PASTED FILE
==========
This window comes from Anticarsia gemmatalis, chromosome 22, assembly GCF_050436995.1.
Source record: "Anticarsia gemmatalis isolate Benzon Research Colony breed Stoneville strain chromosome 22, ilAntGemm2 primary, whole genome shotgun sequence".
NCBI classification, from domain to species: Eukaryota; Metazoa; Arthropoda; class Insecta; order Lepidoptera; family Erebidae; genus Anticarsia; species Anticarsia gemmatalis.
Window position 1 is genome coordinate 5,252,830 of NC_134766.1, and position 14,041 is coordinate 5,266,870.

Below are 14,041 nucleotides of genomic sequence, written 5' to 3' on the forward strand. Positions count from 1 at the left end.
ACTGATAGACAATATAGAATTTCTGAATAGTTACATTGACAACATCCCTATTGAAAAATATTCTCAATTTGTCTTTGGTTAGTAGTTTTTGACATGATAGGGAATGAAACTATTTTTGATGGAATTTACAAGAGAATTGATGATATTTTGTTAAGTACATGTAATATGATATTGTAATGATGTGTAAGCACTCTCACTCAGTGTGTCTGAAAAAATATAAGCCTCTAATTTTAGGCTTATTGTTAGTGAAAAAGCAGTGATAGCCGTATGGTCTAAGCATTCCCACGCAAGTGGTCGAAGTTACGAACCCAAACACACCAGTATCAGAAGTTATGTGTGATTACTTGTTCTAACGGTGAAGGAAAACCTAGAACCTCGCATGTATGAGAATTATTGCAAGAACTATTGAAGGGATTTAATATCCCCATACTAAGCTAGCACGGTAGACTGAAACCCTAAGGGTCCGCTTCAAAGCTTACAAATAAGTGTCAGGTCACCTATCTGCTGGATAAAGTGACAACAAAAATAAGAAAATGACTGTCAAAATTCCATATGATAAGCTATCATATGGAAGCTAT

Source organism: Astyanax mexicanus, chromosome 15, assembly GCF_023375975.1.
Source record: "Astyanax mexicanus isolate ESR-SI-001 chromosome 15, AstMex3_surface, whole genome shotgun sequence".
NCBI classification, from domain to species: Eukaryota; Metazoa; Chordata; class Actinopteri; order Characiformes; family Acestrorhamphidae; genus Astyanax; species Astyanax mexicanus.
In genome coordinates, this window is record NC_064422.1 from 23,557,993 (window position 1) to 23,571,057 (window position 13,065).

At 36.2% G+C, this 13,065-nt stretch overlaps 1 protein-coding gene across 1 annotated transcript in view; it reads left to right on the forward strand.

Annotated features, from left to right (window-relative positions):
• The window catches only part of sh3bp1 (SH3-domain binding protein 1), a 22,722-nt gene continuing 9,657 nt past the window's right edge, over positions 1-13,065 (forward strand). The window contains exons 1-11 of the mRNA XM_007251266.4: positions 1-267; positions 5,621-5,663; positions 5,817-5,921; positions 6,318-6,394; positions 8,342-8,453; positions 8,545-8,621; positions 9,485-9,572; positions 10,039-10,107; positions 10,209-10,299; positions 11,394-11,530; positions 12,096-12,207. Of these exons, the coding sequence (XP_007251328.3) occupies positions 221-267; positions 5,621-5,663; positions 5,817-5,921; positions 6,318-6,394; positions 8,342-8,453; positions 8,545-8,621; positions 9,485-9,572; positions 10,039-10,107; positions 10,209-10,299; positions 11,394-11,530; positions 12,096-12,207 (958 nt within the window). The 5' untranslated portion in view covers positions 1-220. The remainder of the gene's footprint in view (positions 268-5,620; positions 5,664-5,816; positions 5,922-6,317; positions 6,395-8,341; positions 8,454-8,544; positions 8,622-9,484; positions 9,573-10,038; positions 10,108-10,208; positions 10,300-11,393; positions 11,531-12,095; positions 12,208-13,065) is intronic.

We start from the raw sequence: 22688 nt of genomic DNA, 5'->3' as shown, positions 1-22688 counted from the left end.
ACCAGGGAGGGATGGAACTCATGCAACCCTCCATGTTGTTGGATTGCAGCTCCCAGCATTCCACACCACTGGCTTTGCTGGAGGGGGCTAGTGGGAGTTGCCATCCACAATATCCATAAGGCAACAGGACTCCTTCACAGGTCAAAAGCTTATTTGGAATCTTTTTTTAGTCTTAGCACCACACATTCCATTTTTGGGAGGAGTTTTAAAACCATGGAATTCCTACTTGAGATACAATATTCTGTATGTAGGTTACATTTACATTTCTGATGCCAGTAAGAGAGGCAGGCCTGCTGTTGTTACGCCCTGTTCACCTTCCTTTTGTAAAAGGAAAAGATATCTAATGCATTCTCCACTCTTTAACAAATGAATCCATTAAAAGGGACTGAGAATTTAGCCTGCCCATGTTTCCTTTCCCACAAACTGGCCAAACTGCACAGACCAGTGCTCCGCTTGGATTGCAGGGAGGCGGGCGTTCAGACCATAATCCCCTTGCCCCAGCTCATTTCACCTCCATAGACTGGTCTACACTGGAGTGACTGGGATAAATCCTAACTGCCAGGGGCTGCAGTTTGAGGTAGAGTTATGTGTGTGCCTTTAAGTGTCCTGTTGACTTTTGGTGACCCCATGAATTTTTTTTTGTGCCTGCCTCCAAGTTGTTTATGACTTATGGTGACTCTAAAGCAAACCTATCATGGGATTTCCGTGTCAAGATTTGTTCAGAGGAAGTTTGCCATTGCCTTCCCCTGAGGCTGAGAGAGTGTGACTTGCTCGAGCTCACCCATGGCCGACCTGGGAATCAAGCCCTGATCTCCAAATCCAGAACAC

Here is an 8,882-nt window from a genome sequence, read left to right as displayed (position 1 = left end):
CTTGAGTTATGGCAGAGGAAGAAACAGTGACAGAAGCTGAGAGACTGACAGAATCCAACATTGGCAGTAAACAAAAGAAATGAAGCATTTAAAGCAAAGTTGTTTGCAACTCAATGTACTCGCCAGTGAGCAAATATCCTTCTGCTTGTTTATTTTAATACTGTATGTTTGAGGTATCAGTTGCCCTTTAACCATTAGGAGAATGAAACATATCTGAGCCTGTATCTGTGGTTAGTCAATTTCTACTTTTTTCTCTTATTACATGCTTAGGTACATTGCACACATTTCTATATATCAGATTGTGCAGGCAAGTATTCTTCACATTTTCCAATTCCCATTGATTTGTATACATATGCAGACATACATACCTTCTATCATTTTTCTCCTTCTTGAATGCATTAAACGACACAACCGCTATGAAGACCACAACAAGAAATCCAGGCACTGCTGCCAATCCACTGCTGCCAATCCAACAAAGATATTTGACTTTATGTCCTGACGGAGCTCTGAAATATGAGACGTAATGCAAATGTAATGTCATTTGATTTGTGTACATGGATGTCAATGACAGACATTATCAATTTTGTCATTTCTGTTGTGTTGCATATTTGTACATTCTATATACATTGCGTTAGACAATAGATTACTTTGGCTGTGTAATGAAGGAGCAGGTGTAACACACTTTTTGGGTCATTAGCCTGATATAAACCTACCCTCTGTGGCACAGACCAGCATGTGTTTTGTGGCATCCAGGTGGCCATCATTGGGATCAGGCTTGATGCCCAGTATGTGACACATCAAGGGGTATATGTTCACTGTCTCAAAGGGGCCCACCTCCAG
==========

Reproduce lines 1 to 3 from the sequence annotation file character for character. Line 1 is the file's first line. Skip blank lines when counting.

This window comes from Anticarsia gemmatalis, chromosome 22, assembly GCF_050436995.1.
Source record: "Anticarsia gemmatalis isolate Benzon Research Colony breed Stoneville strain chromosome 22, ilAntGemm2 primary, whole genome shotgun sequence".
NCBI classification, from domain to species: Eukaryota; Metazoa; Arthropoda; class Insecta; order Lepidoptera; family Erebidae; genus Anticarsia; species Anticarsia gemmatalis.